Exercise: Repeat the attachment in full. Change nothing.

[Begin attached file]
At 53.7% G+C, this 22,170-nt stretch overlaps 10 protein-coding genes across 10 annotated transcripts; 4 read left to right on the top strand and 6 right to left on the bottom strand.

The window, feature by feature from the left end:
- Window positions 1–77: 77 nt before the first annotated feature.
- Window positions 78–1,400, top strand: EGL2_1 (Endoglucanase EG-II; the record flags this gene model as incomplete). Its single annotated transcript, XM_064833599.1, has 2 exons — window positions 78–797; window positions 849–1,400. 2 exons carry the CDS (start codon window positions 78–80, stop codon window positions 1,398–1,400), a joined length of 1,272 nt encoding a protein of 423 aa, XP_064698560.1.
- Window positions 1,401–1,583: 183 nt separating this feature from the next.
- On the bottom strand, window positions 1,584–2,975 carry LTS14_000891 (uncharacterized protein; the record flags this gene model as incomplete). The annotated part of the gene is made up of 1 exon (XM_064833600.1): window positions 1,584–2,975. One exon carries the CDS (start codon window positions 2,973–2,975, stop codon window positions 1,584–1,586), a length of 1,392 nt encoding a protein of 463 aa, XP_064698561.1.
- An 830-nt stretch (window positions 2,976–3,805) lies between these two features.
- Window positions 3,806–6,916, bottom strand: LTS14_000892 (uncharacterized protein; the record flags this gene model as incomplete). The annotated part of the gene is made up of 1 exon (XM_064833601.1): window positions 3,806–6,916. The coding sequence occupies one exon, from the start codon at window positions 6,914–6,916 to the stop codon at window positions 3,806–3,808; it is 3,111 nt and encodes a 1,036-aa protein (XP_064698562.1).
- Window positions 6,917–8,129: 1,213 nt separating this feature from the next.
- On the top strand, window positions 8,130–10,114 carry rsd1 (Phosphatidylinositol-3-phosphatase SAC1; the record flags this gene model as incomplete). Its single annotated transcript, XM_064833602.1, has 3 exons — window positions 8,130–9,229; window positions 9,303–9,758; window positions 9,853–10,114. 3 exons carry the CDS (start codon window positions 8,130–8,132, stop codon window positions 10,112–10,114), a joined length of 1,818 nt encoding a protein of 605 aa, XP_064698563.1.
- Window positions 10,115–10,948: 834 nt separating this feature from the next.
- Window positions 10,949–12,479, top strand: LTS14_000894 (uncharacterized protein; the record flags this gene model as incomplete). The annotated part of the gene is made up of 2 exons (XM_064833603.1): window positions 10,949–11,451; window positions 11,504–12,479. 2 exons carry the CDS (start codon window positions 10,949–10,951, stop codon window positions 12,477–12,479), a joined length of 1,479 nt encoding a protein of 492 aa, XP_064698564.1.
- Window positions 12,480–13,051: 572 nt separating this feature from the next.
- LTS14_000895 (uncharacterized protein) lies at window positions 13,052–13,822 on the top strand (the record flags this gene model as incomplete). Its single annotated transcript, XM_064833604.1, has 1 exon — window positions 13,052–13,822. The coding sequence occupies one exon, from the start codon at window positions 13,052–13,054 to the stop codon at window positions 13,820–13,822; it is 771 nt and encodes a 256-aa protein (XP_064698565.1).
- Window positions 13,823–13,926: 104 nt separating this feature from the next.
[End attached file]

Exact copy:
At 53.7% G+C, this 22,170-nt stretch overlaps 10 protein-coding genes across 10 annotated transcripts; 4 read left to right on the top strand and 6 right to left on the bottom strand.

The window, feature by feature from the left end:
- Window positions 1–77: 77 nt before the first annotated feature.
- Window positions 78–1,400, top strand: EGL2_1 (Endoglucanase EG-II; the record flags this gene model as incomplete). Its single annotated transcript, XM_064833599.1, has 2 exons — window positions 78–797; window positions 849–1,400. 2 exons carry the CDS (start codon window positions 78–80, stop codon window positions 1,398–1,400), a joined length of 1,272 nt encoding a protein of 423 aa, XP_064698560.1.
- Window positions 1,401–1,583: 183 nt separating this feature from the next.
- On the bottom strand, window positions 1,584–2,975 carry LTS14_000891 (uncharacterized protein; the record flags this gene model as incomplete). The annotated part of the gene is made up of 1 exon (XM_064833600.1): window positions 1,584–2,975. One exon carries the CDS (start codon window positions 2,973–2,975, stop codon window positions 1,584–1,586), a length of 1,392 nt encoding a protein of 463 aa, XP_064698561.1.
- An 830-nt stretch (window positions 2,976–3,805) lies between these two features.
- Window positions 3,806–6,916, bottom strand: LTS14_000892 (uncharacterized protein; the record flags this gene model as incomplete). The annotated part of the gene is made up of 1 exon (XM_064833601.1): window positions 3,806–6,916. The coding sequence occupies one exon, from the start codon at window positions 6,914–6,916 to the stop codon at window positions 3,806–3,808; it is 3,111 nt and encodes a 1,036-aa protein (XP_064698562.1).
- Window positions 6,917–8,129: 1,213 nt separating this feature from the next.
- On the top strand, window positions 8,130–10,114 carry rsd1 (Phosphatidylinositol-3-phosphatase SAC1; the record flags this gene model as incomplete). Its single annotated transcript, XM_064833602.1, has 3 exons — window positions 8,130–9,229; window positions 9,303–9,758; window positions 9,853–10,114. 3 exons carry the CDS (start codon window positions 8,130–8,132, stop codon window positions 10,112–10,114), a joined length of 1,818 nt encoding a protein of 605 aa, XP_064698563.1.
- Window positions 10,115–10,948: 834 nt separating this feature from the next.
- Window positions 10,949–12,479, top strand: LTS14_000894 (uncharacterized protein; the record flags this gene model as incomplete). The annotated part of the gene is made up of 2 exons (XM_064833603.1): window positions 10,949–11,451; window positions 11,504–12,479. 2 exons carry the CDS (start codon window positions 10,949–10,951, stop codon window positions 12,477–12,479), a joined length of 1,479 nt encoding a protein of 492 aa, XP_064698564.1.
- Window positions 12,480–13,051: 572 nt separating this feature from the next.
- LTS14_000895 (uncharacterized protein) lies at window positions 13,052–13,822 on the top strand (the record flags this gene model as incomplete). Its single annotated transcript, XM_064833604.1, has 1 exon — window positions 13,052–13,822. The coding sequence occupies one exon, from the start codon at window positions 13,052–13,054 to the stop codon at window positions 13,820–13,822; it is 771 nt and encodes a 256-aa protein (XP_064698565.1).
- Window positions 13,823–13,926: 104 nt separating this feature from the next.